Filed under: asperger's syndrome, disability, Health, NLP, personal development, Politics, Scotland, Writing | Tags: Admiral Bar, at cause, Bridge of Spies, choice, injury, James B. Donovan, Mark Rylance, Rudolf Abel, sovereignty, Tom Hanks
I am sitting at my computer dosed with pain killers, my left ankle, knee and elbow strapped up and my eyebrow grazed. I fell on my way home from the pub quiz in Glasgow’s Admiral Bar ̶ and no, I was not drunk. Did I choose for this to happen? Well it’s what I got. So what did I choose? I chose to take a lift home rather than the bus and hence I chose to walk in the opposite direction from usual. I chose not to look down at the ground as I walked over unfamiliar pavement even though I know that Glasgow City Council has a bad record of not maintaining roads and pavements. Had I watched where I was putting my feet I might have avoided the hole in the pavement and not fallen. I did not want to fall, I did not intend to fall, you could say I did not choose to fall, however the choices I made led to me falling. I made the choices I made and I am responsible.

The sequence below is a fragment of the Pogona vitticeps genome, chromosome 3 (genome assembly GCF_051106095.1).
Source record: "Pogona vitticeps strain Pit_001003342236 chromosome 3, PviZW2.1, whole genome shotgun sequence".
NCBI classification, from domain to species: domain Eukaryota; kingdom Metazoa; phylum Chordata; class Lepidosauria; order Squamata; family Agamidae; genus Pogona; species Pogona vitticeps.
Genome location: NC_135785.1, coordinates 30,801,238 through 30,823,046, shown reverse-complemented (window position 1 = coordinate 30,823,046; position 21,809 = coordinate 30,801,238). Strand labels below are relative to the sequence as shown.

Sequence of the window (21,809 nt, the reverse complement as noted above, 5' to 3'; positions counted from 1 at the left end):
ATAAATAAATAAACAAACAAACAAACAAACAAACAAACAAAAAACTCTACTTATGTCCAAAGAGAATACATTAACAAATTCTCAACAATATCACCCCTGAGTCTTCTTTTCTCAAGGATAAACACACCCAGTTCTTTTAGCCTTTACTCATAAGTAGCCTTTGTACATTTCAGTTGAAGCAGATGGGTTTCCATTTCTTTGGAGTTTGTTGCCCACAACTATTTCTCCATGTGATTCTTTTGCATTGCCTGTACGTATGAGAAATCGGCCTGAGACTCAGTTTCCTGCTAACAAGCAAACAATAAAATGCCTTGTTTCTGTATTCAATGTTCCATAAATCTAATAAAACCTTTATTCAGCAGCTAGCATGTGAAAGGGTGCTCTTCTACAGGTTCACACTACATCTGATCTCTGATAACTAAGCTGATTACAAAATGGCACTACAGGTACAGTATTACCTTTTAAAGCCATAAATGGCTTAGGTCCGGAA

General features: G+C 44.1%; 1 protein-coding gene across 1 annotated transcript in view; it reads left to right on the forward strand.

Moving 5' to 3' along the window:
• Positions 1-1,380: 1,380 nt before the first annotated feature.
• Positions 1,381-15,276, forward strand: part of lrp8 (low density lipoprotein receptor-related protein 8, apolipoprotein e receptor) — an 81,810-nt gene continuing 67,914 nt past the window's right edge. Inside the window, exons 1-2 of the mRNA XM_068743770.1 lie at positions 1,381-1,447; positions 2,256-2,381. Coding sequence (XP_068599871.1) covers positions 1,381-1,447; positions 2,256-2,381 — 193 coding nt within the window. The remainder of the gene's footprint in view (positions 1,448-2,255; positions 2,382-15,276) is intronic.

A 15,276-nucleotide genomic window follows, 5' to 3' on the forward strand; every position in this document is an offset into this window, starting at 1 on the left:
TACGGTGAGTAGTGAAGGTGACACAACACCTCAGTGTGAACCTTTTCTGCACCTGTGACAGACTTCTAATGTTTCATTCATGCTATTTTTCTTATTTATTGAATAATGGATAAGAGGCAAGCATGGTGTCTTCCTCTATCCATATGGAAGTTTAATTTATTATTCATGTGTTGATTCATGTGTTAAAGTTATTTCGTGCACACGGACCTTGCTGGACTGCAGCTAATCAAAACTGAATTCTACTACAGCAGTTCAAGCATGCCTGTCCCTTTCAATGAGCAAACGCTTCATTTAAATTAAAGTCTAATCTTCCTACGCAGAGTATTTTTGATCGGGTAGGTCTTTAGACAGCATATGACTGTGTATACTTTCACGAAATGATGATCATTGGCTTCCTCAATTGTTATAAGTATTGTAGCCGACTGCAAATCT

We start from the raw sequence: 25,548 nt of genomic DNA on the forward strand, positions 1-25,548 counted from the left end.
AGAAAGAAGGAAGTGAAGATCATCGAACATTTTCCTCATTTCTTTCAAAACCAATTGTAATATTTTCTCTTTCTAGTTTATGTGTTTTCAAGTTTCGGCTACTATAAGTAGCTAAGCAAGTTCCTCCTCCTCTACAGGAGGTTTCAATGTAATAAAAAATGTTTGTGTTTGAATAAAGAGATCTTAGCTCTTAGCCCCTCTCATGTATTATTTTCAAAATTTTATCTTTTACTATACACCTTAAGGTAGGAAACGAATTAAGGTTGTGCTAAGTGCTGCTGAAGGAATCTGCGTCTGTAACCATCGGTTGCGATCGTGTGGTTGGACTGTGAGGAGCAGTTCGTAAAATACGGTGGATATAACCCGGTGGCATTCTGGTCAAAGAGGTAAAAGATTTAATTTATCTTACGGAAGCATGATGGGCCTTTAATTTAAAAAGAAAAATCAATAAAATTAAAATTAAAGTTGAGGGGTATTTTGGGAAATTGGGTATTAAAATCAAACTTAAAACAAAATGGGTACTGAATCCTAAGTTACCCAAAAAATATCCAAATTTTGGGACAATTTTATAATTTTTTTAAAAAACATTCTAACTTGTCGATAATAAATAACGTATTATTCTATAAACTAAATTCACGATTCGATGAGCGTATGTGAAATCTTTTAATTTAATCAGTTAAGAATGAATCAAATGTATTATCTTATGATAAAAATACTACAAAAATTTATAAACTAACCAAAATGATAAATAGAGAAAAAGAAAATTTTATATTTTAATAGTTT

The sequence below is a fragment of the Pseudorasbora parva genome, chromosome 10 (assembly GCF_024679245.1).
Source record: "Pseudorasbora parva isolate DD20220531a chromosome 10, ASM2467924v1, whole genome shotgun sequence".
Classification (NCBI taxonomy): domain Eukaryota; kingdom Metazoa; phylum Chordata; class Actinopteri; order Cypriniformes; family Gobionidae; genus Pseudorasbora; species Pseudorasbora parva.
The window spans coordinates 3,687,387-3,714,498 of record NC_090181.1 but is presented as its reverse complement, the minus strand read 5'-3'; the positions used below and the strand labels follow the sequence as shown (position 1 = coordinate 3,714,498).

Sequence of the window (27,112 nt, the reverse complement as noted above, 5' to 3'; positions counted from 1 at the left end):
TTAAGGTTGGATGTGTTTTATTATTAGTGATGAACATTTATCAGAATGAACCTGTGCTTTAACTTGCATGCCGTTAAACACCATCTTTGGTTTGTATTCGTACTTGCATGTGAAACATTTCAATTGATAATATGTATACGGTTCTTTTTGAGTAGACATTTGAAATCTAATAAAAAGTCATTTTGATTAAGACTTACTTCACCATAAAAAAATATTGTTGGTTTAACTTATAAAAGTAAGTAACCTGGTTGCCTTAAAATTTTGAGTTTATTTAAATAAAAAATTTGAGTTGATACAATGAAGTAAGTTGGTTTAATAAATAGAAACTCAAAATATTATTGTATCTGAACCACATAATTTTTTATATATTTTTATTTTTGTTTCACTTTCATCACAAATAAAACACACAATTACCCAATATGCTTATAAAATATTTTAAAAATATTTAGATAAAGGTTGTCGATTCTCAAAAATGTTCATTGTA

Being responsible, having fallen, I choose not to go into victim mode. In victim mode I could blame the council for my fall, when I am responsible I can accept that they may have failed to maintain the pavement, that does not mean they are to blame for my fall and why should I surrender my responsibility and power to them? Besides where does the blame stop? With the council or with the government that imposes austerity cuts on the country? With the government, or with the economic system that contains the belief that the cuts are necessary. It doesn’t matter how much blame I place outside myself it makes no difference to me. I cannot but remember Mark Rylance’s portrayal of the Soviet spy Colonel Rudof Abel in the film ‘Bridge of Spies’. Abel remained calm and unemotional no matter what happened, when his lawyer asked him whether he was worried Abel responded, “Would it help?” It never helps to allow one’s emotions to be determined by outside forces even when one’s circumstances are not entirely under one’s own control.